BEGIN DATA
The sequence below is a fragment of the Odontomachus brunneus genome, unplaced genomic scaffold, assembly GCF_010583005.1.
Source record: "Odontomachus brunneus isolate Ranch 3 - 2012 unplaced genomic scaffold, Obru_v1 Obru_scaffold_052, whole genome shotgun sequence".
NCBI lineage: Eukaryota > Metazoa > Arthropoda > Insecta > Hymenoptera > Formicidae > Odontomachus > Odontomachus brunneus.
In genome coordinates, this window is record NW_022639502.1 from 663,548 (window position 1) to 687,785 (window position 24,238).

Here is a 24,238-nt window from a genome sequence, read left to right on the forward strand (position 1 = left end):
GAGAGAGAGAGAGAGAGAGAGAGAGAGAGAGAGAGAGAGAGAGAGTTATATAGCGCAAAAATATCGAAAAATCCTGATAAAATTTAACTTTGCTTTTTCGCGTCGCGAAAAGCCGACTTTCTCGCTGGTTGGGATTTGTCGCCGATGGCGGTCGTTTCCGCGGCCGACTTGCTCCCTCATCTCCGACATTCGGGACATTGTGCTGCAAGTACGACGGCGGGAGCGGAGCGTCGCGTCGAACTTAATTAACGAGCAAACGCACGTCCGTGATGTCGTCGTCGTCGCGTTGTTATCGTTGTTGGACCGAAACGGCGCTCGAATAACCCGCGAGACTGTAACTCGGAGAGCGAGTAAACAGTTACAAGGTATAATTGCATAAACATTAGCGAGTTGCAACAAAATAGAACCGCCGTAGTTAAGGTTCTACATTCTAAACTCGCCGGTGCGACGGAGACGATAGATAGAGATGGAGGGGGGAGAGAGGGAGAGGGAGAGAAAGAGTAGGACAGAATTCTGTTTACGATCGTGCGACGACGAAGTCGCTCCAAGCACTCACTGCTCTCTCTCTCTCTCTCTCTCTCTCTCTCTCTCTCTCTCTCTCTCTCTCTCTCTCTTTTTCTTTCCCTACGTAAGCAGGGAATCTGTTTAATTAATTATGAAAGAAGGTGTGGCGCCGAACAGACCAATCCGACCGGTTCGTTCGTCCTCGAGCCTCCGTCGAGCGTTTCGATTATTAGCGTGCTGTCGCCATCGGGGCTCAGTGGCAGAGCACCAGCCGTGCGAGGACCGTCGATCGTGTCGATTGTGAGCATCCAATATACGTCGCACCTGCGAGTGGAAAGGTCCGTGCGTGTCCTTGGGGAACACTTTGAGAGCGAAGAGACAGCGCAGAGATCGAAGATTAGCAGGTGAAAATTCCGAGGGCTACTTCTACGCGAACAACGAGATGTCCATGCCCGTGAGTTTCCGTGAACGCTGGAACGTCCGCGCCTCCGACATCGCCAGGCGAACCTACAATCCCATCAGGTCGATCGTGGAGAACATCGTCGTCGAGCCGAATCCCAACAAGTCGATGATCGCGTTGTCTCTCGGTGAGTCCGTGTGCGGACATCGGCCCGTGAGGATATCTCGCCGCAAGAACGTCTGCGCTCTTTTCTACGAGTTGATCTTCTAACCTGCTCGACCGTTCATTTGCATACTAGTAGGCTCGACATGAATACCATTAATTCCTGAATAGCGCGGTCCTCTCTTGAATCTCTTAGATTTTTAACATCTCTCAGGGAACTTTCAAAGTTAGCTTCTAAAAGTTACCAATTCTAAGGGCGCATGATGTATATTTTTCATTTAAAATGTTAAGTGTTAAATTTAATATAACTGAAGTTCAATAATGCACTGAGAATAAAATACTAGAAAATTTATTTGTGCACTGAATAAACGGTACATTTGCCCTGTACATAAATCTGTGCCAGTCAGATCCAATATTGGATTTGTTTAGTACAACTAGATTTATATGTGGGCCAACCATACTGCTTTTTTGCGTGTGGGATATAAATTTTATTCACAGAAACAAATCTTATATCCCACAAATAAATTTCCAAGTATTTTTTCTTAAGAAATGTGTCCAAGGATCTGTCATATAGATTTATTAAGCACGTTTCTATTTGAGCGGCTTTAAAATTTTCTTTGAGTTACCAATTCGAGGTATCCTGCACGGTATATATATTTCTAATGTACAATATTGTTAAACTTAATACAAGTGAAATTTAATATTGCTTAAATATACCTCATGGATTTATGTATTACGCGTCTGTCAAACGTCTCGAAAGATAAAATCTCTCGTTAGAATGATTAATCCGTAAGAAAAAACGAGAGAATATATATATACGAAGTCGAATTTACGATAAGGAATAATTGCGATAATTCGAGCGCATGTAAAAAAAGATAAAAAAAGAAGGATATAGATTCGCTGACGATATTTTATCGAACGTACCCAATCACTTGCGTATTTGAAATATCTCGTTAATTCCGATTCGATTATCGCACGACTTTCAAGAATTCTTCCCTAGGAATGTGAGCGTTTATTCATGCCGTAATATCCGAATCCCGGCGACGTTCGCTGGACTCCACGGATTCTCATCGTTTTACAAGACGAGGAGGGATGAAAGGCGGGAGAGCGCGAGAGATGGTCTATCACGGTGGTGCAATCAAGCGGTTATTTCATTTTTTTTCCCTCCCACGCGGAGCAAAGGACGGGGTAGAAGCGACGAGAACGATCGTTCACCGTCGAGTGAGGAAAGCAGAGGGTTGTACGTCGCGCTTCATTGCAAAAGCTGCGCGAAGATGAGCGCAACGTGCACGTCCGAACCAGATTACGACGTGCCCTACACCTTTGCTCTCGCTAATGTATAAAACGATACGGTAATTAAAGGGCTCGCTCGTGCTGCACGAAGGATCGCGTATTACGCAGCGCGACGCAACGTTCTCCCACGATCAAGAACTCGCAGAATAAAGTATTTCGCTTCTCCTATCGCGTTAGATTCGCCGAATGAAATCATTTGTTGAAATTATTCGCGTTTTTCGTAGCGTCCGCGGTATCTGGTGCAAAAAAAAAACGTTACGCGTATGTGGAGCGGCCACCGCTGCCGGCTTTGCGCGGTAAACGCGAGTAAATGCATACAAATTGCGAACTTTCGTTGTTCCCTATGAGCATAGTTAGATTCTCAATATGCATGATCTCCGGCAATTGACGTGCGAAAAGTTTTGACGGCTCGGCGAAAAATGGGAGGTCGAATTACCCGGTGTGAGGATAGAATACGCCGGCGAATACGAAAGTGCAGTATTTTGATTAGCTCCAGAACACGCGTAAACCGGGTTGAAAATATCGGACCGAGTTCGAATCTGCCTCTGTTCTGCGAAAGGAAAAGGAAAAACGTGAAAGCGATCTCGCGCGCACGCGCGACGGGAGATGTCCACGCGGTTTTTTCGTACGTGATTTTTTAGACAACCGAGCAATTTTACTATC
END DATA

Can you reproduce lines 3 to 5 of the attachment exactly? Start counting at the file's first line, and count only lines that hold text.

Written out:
NCBI lineage: Eukaryota > Metazoa > Arthropoda > Insecta > Hymenoptera > Formicidae > Odontomachus > Odontomachus brunneus.
In genome coordinates, this window is record NW_022639502.1 from 663,548 (window position 1) to 687,785 (window position 24,238).

Here is a 24,238-nt window from a genome sequence, read left to right on the forward strand (position 1 = left end):